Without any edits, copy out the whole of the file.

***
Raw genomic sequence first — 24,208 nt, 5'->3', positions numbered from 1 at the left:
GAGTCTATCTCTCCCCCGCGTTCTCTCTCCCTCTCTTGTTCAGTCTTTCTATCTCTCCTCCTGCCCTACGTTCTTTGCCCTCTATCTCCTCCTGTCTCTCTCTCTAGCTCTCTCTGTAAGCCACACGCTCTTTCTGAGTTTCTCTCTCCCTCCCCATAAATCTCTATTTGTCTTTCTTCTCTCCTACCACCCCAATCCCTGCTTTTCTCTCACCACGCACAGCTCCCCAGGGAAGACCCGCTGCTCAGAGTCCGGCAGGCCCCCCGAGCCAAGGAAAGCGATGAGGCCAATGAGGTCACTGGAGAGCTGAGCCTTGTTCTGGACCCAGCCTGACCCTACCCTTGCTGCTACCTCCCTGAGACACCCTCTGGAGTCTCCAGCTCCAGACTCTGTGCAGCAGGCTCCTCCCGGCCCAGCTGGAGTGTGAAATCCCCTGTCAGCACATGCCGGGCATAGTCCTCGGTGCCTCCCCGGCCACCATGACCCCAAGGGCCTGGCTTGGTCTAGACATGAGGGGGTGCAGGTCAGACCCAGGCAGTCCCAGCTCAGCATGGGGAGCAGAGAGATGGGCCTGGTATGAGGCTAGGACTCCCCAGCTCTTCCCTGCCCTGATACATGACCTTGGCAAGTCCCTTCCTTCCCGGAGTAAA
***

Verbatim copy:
Raw genomic sequence first — 24,208 nt, 5'->3', positions numbered from 1 at the left:
GAGTCTATCTCTCCCCCGCGTTCTCTCTCCCTCTCTTGTTCAGTCTTTCTATCTCTCCTCCTGCCCTACGTTCTTTGCCCTCTATCTCCTCCTGTCTCTCTCTCTAGCTCTCTCTGTAAGCCACACGCTCTTTCTGAGTTTCTCTCTCCCTCCCCATAAATCTCTATTTGTCTTTCTTCTCTCCTACCACCCCAATCCCTGCTTTTCTCTCACCACGCACAGCTCCCCAGGGAAGACCCGCTGCTCAGAGTCCGGCAGGCCCCCCGAGCCAAGGAAAGCGATGAGGCCAATGAGGTCACTGGAGAGCTGAGCCTTGTTCTGGACCCAGCCTGACCCTACCCTTGCTGCTACCTCCCTGAGACACCCTCTGGAGTCTCCAGCTCCAGACTCTGTGCAGCAGGCTCCTCCCGGCCCAGCTGGAGTGTGAAATCCCCTGTCAGCACATGCCGGGCATAGTCCTCGGTGCCTCCCCGGCCACCATGACCCCAAGGGCCTGGCTTGGTCTAGACATGAGGGGGTGCAGGTCAGACCCAGGCAGTCCCAGCTCAGCATGGGGAGCAGAGAGATGGGCCTGGTATGAGGCTAGGACTCCCCAGCTCTTCCCTGCCCTGATACATGACCTTGGCAAGTCCCTTCCTTCCCGGAGTAAA